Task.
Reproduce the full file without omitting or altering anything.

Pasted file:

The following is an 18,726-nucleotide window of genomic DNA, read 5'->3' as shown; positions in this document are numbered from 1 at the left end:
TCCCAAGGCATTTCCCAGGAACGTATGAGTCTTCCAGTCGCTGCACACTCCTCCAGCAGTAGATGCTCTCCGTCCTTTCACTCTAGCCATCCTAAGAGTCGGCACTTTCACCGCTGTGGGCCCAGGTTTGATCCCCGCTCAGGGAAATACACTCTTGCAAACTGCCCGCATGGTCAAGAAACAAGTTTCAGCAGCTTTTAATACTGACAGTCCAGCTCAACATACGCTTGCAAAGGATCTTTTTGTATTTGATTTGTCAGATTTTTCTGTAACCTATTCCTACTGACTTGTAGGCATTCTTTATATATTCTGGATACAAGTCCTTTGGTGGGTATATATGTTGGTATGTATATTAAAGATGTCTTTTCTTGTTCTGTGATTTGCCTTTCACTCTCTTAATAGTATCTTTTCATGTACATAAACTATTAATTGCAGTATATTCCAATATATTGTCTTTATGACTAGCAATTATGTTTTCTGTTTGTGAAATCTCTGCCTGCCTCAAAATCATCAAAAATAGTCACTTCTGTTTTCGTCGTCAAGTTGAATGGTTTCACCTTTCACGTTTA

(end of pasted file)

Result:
The following is an 18,726-nucleotide window of genomic DNA, read 5'->3' as shown; positions in this document are numbered from 1 at the left end:
TCCCAAGGCATTTCCCAGGAACGTATGAGTCTTCCAGTCGCTGCACACTCCTCCAGCAGTAGATGCTCTCCGTCCTTTCACTCTAGCCATCCTAAGAGTCGGCACTTTCACCGCTGTGGGCCCAGGTTTGATCCCCGCTCAGGGAAATACACTCTTGCAAACTGCCCGCATGGTCAAGAAACAAGTTTCAGCAGCTTTTAATACTGACAGTCCAGCTCAACATACGCTTGCAAAGGATCTTTTTGTATTTGATTTGTCAGATTTTTCTGTAACCTATTCCTACTGACTTGTAGGCATTCTTTATATATTCTGGATACAAGTCCTTTGGTGGGTATATATGTTGGTATGTATATTAAAGATGTCTTTTCTTGTTCTGTGATTTGCCTTTCACTCTCTTAATAGTATCTTTTCATGTACATAAACTATTAATTGCAGTATATTCCAATATATTGTCTTTATGACTAGCAATTATGTTTTCTGTTTGTGAAATCTCTGCCTGCCTCAAAATCATCAAAAATAGTCACTTCTGTTTTCGTCGTCAAGTTGAATGGTTTCACCTTTCACGTTTA